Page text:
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May 23, 2014 1:03 pm
Chocolate Makers, Amsterdam
This green-friendly maker considers the environment at all stages: the cocoa beans arrive in Amsterdam from the Congo, the Dominican Republic and Peru via the sailing ship Tres Hombres and are made into delicious bars using second-hand machinery. The packaging is fully recyclable and the cocoa shells are used as compost.
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Rózsavölgyi Csokoládé, Hungary
Rózsavölgyi Csokoládé is run by a husband-and-wife team who use their restaurant and design backgrounds to create chocolate that looks as stunning as it tastes, with bars wrapped in beautifully patterned papers. The beans are sourced from estates in Venezuela and Madagascar to produce single-origin bars; the company also sells truffles, chocolate-dipped Sicilian fruits shaped as moustaches, cocoa butter bars and children’s tablets.
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The Zotter factory is such a tourist attraction – with wacky features including an “edible zoo” – that it would be easy to dismiss it as frivolous. While Zotter does produce inexpensive sweet offerings and crazy combinations – cheese, walnut and grape, for example – its Labooko selection has fantastic products such as the flavoured white chocolate: instead of mixing the cocoa butter with milk powder, Zotter conches it with freeze-dried fruit powders. Not quite chocolate as we know it but ridiculously moreish.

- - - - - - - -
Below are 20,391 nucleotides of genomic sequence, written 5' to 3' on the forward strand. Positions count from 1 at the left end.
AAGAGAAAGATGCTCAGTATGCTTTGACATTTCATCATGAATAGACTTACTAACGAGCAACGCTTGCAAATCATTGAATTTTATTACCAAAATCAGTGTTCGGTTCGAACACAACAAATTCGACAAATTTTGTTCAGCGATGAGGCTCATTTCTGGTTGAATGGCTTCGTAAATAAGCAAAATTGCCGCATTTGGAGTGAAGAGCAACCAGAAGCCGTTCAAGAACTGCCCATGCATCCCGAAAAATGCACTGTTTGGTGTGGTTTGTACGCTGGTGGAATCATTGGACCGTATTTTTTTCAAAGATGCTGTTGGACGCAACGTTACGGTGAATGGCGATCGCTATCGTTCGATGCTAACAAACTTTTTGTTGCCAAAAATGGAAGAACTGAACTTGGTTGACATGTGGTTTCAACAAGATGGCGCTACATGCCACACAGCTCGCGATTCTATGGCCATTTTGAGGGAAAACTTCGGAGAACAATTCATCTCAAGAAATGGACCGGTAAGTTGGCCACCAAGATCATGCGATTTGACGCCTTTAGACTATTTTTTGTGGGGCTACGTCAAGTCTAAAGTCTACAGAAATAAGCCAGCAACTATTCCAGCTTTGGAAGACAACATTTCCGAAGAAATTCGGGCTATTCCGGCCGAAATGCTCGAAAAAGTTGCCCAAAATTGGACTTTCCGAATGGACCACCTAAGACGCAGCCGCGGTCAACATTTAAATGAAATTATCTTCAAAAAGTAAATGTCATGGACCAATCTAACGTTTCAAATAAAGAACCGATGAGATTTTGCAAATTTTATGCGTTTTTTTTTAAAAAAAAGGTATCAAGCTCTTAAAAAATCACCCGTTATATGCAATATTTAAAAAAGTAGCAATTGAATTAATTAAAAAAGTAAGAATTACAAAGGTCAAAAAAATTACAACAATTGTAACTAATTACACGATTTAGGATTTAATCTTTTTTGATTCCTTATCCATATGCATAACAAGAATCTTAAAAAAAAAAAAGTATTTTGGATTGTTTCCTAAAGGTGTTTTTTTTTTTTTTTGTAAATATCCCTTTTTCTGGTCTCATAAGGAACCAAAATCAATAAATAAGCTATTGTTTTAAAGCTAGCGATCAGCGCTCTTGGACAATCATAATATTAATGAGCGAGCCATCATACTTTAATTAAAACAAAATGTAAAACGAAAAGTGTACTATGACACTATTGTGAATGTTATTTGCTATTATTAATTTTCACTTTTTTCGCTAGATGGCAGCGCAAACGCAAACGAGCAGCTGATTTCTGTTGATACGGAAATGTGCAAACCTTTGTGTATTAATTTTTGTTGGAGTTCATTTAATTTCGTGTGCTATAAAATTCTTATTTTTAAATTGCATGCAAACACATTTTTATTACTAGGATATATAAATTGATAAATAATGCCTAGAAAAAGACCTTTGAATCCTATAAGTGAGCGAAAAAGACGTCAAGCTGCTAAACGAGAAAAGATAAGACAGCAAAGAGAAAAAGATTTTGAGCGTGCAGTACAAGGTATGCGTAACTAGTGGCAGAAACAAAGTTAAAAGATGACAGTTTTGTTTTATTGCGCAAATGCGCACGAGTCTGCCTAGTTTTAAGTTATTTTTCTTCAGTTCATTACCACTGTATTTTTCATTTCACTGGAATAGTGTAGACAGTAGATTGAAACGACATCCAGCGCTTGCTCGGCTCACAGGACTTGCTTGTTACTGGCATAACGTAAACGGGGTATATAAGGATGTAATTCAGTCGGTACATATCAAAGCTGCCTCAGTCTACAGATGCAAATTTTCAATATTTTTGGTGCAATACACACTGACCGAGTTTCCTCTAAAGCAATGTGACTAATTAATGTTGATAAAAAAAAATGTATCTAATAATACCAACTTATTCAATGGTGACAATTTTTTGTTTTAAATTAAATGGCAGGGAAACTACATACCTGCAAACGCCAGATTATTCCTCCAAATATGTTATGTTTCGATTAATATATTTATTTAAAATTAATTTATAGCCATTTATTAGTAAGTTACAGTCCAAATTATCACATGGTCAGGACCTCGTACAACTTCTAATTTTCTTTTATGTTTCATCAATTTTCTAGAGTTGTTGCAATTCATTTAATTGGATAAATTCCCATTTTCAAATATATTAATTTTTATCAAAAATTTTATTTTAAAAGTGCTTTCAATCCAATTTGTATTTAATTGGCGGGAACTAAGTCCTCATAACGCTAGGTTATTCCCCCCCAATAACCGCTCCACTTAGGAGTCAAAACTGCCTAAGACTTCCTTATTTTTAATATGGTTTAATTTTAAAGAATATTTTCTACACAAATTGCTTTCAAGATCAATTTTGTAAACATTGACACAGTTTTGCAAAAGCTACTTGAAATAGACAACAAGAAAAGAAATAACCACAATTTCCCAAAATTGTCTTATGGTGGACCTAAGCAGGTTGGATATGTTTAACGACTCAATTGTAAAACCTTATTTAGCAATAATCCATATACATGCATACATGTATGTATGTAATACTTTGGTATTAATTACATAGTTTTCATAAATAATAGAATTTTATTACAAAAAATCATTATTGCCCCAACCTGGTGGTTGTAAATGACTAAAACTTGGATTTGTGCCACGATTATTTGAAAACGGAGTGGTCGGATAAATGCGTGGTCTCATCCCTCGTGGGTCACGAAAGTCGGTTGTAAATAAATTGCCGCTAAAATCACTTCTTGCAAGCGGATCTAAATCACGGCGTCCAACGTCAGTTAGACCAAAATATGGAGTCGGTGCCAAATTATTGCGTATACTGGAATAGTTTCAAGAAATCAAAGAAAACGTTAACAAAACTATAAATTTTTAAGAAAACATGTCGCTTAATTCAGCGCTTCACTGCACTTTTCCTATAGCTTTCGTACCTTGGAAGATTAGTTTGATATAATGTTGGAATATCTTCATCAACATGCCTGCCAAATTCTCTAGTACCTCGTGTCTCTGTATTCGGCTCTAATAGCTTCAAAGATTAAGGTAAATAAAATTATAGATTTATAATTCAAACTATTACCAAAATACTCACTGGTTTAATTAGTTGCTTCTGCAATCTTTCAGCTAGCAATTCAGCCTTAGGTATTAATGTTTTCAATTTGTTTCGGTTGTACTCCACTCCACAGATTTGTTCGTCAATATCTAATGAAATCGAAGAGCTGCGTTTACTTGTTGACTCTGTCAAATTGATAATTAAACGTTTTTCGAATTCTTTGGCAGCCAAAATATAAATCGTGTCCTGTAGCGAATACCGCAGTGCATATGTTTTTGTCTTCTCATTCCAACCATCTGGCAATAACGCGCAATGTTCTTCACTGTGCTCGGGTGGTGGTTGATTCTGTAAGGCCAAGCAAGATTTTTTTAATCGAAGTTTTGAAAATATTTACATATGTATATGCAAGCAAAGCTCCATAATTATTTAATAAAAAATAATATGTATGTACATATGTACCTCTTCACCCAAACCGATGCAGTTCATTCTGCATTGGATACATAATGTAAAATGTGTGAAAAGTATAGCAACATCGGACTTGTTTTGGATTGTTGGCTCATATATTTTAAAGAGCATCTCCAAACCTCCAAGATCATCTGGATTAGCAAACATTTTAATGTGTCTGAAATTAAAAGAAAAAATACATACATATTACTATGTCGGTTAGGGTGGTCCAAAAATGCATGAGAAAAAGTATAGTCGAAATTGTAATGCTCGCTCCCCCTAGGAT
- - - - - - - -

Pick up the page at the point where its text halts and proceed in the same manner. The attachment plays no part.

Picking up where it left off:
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It’s hard to write a list of top chocolate makers in Europe without including Mikkel Friis-Holm, winner of multiple awards. His level of dedication has extended to producing two varieties of chocolate from exactly the same type of beans from the same location – one batch stirred three times a day during fermentation and the other just once. Taste the difference for yourself.
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This multi-award-winning matriarch of the bean-to-bar movement launched in 1998. Brother and sister Alessio and Cecilia Tessieri, originally makers of filled chocolates, couldn’t find a chocolate they were happy with, so decided to make their own. Alessio began searching for the perfect beans while Cecilia designed and ran their factory in Tuscany – the only commercial chocolate factory in the world run and co-owned by a woman.
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